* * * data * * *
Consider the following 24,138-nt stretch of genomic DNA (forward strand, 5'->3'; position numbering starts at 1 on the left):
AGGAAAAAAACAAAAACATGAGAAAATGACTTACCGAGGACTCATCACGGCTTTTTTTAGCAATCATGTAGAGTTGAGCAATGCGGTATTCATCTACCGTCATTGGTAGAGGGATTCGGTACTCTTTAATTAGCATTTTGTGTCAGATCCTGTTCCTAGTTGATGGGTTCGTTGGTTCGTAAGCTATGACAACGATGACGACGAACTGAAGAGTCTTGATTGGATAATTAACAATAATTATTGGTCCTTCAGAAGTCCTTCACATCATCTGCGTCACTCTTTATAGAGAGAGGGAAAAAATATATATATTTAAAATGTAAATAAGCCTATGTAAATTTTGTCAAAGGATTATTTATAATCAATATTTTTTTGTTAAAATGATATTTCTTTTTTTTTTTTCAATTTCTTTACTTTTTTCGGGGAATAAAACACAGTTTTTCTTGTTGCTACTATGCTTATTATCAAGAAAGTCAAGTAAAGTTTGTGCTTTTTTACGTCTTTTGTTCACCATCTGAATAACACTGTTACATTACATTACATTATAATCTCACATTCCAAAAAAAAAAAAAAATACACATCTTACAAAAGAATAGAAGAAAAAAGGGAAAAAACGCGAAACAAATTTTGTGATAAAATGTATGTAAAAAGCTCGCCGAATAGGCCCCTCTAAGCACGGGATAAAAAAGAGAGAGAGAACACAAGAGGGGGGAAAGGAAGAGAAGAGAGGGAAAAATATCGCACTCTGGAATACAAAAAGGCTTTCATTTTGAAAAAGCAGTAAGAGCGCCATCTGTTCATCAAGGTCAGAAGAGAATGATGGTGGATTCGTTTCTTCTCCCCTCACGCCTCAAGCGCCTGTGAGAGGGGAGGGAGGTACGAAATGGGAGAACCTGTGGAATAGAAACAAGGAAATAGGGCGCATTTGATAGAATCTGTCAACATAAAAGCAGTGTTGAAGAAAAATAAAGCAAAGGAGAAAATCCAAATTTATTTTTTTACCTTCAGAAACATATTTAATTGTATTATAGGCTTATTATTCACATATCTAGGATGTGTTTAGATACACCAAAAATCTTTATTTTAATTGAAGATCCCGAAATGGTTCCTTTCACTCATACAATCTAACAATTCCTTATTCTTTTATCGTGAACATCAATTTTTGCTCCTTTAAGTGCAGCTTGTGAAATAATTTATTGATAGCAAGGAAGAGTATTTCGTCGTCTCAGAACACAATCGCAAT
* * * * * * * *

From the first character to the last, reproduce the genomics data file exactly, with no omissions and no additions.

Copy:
Consider the following 24,138-nt stretch of genomic DNA (forward strand, 5'->3'; position numbering starts at 1 on the left):
AGGAAAAAAACAAAAACATGAGAAAATGACTTACCGAGGACTCATCACGGCTTTTTTTAGCAATCATGTAGAGTTGAGCAATGCGGTATTCATCTACCGTCATTGGTAGAGGGATTCGGTACTCTTTAATTAGCATTTTGTGTCAGATCCTGTTCCTAGTTGATGGGTTCGTTGGTTCGTAAGCTATGACAACGATGACGACGAACTGAAGAGTCTTGATTGGATAATTAACAATAATTATTGGTCCTTCAGAAGTCCTTCACATCATCTGCGTCACTCTTTATAGAGAGAGGGAAAAAATATATATATTTAAAATGTAAATAAGCCTATGTAAATTTTGTCAAAGGATTATTTATAATCAATATTTTTTTGTTAAAATGATATTTCTTTTTTTTTTTTCAATTTCTTTACTTTTTTCGGGGAATAAAACACAGTTTTTCTTGTTGCTACTATGCTTATTATCAAGAAAGTCAAGTAAAGTTTGTGCTTTTTTACGTCTTTTGTTCACCATCTGAATAACACTGTTACATTACATTACATTATAATCTCACATTCCAAAAAAAAAAAAAAATACACATCTTACAAAAGAATAGAAGAAAAAAGGGAAAAAACGCGAAACAAATTTTGTGATAAAATGTATGTAAAAAGCTCGCCGAATAGGCCCCTCTAAGCACGGGATAAAAAAGAGAGAGAGAACACAAGAGGGGGGAAAGGAAGAGAAGAGAGGGAAAAATATCGCACTCTGGAATACAAAAAGGCTTTCATTTTGAAAAAGCAGTAAGAGCGCCATCTGTTCATCAAGGTCAGAAGAGAATGATGGTGGATTCGTTTCTTCTCCCCTCACGCCTCAAGCGCCTGTGAGAGGGGAGGGAGGTACGAAATGGGAGAACCTGTGGAATAGAAACAAGGAAATAGGGCGCATTTGATAGAATCTGTCAACATAAAAGCAGTGTTGAAGAAAAATAAAGCAAAGGAGAAAATCCAAATTTATTTTTTTACCTTCAGAAACATATTTAATTGTATTATAGGCTTATTATTCACATATCTAGGATGTGTTTAGATACACCAAAAATCTTTATTTTAATTGAAGATCCCGAAATGGTTCCTTTCACTCATACAATCTAACAATTCCTTATTCTTTTATCGTGAACATCAATTTTTGCTCCTTTAAGTGCAGCTTGTGAAATAATTTATTGATAGCAAGGAAGAGTATTTCGTCGTCTCAGAACACAATCGCAAT